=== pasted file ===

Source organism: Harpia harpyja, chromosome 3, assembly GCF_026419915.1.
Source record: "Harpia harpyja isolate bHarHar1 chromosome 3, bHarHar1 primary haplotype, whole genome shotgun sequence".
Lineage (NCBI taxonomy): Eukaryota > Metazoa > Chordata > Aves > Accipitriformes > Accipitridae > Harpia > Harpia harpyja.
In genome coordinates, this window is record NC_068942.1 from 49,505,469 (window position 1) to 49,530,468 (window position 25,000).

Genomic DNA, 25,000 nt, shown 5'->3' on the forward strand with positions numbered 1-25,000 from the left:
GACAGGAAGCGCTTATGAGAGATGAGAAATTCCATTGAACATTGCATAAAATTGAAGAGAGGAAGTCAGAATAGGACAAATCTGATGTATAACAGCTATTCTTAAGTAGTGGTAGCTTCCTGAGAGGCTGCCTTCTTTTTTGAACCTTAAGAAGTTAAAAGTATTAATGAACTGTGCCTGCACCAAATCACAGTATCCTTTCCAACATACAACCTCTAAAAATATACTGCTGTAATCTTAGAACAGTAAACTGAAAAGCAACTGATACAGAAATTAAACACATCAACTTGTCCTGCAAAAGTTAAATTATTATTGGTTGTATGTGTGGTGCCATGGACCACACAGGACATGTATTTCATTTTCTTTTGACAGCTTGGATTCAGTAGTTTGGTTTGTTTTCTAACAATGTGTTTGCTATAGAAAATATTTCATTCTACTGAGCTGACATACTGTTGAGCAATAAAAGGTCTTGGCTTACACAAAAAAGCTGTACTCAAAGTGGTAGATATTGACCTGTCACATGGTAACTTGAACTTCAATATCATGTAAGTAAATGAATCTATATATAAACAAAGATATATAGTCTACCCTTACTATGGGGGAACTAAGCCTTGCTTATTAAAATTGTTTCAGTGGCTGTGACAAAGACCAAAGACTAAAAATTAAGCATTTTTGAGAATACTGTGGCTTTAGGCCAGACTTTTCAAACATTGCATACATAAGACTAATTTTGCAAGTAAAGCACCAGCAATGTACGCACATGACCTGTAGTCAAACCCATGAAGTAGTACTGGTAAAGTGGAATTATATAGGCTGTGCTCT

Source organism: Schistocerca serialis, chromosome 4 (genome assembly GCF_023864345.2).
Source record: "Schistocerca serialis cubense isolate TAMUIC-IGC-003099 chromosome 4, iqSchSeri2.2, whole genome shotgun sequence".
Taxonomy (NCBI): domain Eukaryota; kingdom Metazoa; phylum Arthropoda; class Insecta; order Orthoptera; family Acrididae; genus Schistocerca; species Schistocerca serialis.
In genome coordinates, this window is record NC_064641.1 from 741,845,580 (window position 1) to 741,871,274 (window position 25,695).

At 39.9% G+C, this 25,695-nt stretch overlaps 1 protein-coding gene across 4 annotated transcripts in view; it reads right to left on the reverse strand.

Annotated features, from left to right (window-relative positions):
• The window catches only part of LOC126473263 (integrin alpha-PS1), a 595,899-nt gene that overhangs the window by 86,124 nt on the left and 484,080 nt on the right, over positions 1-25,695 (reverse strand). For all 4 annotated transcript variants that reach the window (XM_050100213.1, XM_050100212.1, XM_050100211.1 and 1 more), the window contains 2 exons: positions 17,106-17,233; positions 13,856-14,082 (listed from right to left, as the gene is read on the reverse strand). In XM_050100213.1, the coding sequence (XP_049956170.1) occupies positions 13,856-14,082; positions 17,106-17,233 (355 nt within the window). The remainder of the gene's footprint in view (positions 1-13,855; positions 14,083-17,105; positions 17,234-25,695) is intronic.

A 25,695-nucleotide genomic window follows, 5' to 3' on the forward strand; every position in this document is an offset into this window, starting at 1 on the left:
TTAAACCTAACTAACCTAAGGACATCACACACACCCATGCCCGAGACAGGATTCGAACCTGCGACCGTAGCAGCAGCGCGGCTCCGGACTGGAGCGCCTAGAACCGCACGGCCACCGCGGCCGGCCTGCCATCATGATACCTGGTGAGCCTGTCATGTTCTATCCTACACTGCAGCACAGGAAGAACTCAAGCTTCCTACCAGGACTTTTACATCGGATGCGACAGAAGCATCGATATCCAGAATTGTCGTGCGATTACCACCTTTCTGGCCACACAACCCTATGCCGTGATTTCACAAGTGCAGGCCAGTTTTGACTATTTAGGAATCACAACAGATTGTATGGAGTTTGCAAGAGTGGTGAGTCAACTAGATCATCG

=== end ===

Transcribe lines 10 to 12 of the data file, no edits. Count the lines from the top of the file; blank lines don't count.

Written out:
In genome coordinates, this window is record NC_064641.1 from 741,845,580 (window position 1) to 741,871,274 (window position 25,695).

At 39.9% G+C, this 25,695-nt stretch overlaps 1 protein-coding gene across 4 annotated transcripts in view; it reads right to left on the reverse strand.

Annotated features, from left to right (window-relative positions):